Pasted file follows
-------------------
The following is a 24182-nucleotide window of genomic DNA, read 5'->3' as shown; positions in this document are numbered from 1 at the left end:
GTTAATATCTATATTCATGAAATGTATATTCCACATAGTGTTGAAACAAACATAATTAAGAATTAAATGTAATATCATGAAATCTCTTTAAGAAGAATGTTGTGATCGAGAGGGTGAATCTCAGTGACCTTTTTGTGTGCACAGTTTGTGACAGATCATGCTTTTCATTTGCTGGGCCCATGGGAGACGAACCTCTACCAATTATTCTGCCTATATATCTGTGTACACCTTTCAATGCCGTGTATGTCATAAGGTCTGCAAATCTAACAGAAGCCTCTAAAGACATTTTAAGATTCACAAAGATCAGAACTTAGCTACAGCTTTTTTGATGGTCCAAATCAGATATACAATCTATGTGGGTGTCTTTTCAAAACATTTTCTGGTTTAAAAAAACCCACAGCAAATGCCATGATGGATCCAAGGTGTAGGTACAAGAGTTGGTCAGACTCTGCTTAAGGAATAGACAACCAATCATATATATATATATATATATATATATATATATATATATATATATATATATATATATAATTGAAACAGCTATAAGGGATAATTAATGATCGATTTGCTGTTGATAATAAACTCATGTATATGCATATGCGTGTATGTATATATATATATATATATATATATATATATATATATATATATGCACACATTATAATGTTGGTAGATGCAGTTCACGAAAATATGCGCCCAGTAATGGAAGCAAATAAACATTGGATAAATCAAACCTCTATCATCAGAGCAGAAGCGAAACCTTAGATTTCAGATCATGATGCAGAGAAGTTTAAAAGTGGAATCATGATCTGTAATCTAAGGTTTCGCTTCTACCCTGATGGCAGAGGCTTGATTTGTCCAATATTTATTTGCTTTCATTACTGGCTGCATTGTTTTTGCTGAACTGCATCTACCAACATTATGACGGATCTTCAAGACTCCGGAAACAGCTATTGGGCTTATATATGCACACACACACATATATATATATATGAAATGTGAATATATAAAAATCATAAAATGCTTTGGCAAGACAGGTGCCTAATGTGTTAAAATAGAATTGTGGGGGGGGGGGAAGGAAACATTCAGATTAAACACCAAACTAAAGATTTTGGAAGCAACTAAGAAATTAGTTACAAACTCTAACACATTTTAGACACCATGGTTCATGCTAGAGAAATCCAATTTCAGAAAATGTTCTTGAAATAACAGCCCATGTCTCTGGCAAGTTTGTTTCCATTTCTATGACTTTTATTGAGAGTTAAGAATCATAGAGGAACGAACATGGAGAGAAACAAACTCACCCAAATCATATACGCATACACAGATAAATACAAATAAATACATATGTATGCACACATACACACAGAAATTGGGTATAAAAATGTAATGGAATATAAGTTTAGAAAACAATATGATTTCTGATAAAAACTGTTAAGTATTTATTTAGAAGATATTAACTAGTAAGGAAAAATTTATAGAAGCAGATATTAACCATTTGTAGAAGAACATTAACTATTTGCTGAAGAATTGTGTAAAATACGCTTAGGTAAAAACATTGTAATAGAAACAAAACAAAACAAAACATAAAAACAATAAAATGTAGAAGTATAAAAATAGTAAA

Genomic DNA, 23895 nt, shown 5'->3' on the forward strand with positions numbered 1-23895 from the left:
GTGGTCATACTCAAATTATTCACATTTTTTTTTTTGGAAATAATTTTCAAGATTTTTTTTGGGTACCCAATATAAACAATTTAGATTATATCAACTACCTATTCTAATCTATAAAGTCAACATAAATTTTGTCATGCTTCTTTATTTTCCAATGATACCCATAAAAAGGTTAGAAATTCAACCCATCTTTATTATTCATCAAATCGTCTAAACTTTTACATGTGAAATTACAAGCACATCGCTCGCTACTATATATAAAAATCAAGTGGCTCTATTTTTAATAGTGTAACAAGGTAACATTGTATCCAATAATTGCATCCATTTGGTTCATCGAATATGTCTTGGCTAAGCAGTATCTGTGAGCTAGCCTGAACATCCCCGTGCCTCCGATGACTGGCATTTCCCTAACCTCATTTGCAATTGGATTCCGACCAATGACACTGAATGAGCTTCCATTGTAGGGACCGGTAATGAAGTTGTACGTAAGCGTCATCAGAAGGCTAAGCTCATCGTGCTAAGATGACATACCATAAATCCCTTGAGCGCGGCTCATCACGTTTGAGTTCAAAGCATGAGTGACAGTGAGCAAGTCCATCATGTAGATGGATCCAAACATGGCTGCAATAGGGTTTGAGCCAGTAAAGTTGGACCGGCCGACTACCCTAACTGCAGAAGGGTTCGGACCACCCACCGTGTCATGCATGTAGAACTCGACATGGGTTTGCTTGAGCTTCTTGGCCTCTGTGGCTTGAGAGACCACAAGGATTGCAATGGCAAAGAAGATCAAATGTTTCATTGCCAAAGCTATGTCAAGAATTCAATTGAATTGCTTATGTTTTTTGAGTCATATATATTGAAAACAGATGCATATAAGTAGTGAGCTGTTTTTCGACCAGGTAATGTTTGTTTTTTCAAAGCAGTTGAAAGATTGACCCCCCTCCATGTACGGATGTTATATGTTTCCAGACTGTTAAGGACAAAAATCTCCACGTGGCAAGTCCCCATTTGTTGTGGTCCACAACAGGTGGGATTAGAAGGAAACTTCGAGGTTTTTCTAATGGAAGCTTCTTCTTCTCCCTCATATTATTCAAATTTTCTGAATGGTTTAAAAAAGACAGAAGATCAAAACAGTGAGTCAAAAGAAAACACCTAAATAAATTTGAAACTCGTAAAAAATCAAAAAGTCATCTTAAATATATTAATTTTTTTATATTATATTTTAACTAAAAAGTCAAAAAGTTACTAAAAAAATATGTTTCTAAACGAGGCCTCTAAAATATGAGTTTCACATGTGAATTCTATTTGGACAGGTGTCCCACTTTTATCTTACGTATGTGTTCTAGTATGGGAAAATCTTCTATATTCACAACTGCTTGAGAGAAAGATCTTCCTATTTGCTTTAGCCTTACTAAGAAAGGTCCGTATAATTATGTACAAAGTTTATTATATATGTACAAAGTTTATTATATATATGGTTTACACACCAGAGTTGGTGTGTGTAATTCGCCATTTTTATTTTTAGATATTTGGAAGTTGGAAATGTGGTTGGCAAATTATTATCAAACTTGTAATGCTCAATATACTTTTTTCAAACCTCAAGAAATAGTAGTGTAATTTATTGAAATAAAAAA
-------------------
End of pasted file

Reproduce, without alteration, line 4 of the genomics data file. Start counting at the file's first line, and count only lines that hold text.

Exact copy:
GTGGTCATACTCAAATTATTCACATTTTTTTTTTTGGAAATAATTTTCAAGATTTTTTTTGGGTACCCAATATAAACAATTTAGATTATATCAACTACCTATTCTAATCTATAAAGTCAACATAAATTTTGTCATGCTTCTTTATTTTCCAATGATACCCATAAAAAGGTTAGAAATTCAACCCATCTTTATTATTCATCAAATCGTCTAAACTTTTACATGTGAAATTACAAGCACATCGCTCGCTACTATATATAAAAATCAAGTGGCTCTATTTTTAATAGTGTAACAAGGTAACATTGTATCCAATAATTGCATCCATTTGGTTCATCGAATATGTCTTGGCTAAGCAGTATCTGTGAGCTAGCCTGAACATCCCCGTGCCTCCGATGACTGGCATTTCCCTAACCTCATTTGCAATTGGATTCCGACCAATGACACTGAATGAGCTTCCATTGTAGGGACCGGTAATGAAGTTGTACGTAAGCGTCATCAGAAGGCTAAGCTCATCGTGCTAAGATGACATACCATAAATCCCTTGAGCGCGGCTCATCACGTTTGAGTTCAAAGCATGAGTGACAGTGAGCAAGTCCATCATGTAGATGGATCCAAACATGGCTGCAATAGGGTTTGAGCCAGTAAAGTTGGACCGGCCGACTACCCTAACTGCAGAAGGGTTCGGACCACCCACCGTGTCATGCATGTAGAACTCGACATGGGTTTGCTTGAGCTTCTTGGCCTCTGTGGCTTGAGAGACCACAAGGATTGCAATGGCAAAGAAGATCAAATGTTTCATTGCCAAAGCTATGTCAAGAATTCAATTGAATTGCTTATGTTTTTTGAGTCATATATATTGAAAACAGATGCATATAAGTAGTGAGCTGTTTTTCGACCAGGTAATGTTTGTTTTTTCAAAGCAGTTGAAAGATTGACCCCCCTCCATGTACGGATGTTATATGTTTCCAGACTGTTAAGGACAAAAATCTCCACGTGGCAAGTCCCCATTTGTTGTGGTCCACAACAGGTGGGATTAGAAGGAAACTTCGAGGTTTTTCTAATGGAAGCTTCTTCTTCTCCCTCATATTATTCAAATTTTCTGAATGGTTTAAAAAAGACAGAAGATCAAAACAGTGAGTCAAAAGAAAACACCTAAATAAATTTGAAACTCGTAAAAAATCAAAAAGTCATCTTAAATATATTAATTTTTTTATATTATATTTTAACTAAAAAGTCAAAAAGTTACTAAAAAAATATGTTTCTAAACGAGGCCTCTAAAATATGAGTTTCACATGTGAATTCTATTTGGACAGGTGTCCCACTTTTATCTTACGTATGTGTTCTAGTATGGGAAAATCTTCTATATTCACAACTGCTTGAGAGAAAGATCTTCCTATTTGCTTTAGCCTTACTAAGAAAGGTCCGTATAATTATGTACAAAGTTTATTATATATGTACAAAGTTTATTATATATATGGTTTACACACCAGAGTTGGTGTGTGTAATTCGCCATTTTTATTTTTAGATATTTGGAAGTTGGAAATGTGGTTGGCAAATTATTATCAAACTTGTAATGCTCAATATACTTTTTTCAAACCTCAAGAAATAGTAGTGTAATTTATTGAAATAAAAAA